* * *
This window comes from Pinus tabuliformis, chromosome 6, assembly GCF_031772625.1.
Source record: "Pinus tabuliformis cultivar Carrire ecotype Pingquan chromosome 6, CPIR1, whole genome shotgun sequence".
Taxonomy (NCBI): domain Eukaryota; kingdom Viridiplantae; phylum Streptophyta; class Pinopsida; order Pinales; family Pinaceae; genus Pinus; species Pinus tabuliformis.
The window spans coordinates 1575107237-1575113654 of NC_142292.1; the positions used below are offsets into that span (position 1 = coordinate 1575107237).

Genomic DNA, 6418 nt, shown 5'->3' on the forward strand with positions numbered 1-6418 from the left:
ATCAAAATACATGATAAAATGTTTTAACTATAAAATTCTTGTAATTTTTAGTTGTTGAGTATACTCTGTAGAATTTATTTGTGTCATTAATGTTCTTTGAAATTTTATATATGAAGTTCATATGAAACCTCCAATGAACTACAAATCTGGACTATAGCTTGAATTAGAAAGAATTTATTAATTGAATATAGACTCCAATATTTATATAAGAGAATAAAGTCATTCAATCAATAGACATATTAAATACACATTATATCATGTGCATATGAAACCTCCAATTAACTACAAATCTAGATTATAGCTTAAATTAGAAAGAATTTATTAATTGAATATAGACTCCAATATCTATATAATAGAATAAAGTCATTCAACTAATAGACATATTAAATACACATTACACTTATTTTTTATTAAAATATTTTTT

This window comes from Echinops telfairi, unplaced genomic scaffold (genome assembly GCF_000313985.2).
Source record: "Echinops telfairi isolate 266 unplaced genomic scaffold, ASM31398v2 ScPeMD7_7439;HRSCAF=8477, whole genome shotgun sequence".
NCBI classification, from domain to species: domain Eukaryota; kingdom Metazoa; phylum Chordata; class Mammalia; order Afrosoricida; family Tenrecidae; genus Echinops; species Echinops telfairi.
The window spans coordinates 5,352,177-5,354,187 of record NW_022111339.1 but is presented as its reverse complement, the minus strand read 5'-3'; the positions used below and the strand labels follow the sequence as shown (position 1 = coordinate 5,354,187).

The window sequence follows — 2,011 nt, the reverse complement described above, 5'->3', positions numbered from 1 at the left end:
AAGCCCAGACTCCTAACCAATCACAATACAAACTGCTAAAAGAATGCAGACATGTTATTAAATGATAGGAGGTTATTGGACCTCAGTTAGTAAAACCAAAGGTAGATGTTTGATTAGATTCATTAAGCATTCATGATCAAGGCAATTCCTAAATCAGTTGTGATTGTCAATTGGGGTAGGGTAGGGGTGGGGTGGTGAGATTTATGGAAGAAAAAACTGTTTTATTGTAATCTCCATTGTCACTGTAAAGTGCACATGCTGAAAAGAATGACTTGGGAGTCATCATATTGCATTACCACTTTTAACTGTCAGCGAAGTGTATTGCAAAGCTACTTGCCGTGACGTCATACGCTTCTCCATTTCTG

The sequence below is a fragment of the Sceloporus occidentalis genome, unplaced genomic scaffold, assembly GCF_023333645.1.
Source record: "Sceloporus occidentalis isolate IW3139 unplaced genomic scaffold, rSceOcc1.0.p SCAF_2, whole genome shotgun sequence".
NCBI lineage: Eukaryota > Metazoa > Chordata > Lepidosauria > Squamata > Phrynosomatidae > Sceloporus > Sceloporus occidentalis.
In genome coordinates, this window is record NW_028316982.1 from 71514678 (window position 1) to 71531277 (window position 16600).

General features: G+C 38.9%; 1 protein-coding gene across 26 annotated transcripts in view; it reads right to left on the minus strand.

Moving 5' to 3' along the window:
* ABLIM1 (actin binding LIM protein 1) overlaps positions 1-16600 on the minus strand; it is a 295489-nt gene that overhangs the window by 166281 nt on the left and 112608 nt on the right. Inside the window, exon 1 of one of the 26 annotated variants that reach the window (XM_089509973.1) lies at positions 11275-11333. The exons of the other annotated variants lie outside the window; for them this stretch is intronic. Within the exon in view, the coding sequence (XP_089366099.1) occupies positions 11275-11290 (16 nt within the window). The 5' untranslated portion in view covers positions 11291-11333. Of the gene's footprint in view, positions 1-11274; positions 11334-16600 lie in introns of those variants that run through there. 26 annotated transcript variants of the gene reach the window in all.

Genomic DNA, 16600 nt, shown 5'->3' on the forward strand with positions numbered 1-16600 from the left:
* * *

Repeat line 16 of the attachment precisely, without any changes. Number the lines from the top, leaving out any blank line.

In genome coordinates, this window is record NW_028316982.1 from 71514678 (window position 1) to 71531277 (window position 16600).